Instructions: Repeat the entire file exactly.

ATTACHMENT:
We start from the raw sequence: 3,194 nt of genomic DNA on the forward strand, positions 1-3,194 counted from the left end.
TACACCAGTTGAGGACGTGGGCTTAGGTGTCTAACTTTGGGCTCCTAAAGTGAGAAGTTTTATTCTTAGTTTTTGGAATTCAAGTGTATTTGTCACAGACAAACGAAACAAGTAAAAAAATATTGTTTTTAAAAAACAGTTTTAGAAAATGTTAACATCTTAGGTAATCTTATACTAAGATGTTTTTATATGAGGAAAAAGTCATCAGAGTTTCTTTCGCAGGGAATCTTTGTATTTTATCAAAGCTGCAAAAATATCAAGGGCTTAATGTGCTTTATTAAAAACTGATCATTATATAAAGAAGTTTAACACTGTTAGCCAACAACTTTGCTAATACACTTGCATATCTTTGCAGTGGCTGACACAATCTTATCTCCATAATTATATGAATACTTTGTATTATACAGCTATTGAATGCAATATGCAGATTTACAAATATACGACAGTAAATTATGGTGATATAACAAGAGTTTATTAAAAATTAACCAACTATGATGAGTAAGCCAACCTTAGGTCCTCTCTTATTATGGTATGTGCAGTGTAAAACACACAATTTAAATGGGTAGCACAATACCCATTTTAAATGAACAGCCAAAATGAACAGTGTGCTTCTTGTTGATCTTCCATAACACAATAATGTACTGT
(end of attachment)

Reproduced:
We start from the raw sequence: 3,194 nt of genomic DNA on the forward strand, positions 1-3,194 counted from the left end.
TACACCAGTTGAGGACGTGGGCTTAGGTGTCTAACTTTGGGCTCCTAAAGTGAGAAGTTTTATTCTTAGTTTTTGGAATTCAAGTGTATTTGTCACAGACAAACGAAACAAGTAAAAAAATATTGTTTTTAAAAAACAGTTTTAGAAAATGTTAACATCTTAGGTAATCTTATACTAAGATGTTTTTATATGAGGAAAAAGTCATCAGAGTTTCTTTCGCAGGGAATCTTTGTATTTTATCAAAGCTGCAAAAATATCAAGGGCTTAATGTGCTTTATTAAAAACTGATCATTATATAAAGAAGTTTAACACTGTTAGCCAACAACTTTGCTAATACACTTGCATATCTTTGCAGTGGCTGACACAATCTTATCTCCATAATTATATGAATACTTTGTATTATACAGCTATTGAATGCAATATGCAGATTTACAAATATACGACAGTAAATTATGGTGATATAACAAGAGTTTATTAAAAATTAACCAACTATGATGAGTAAGCCAACCTTAGGTCCTCTCTTATTATGGTATGTGCAGTGTAAAACACACAATTTAAATGGGTAGCACAATACCCATTTTAAATGAACAGCCAAAATGAACAGTGTGCTTCTTGTTGATCTTCCATAACACAATAATGTACTGT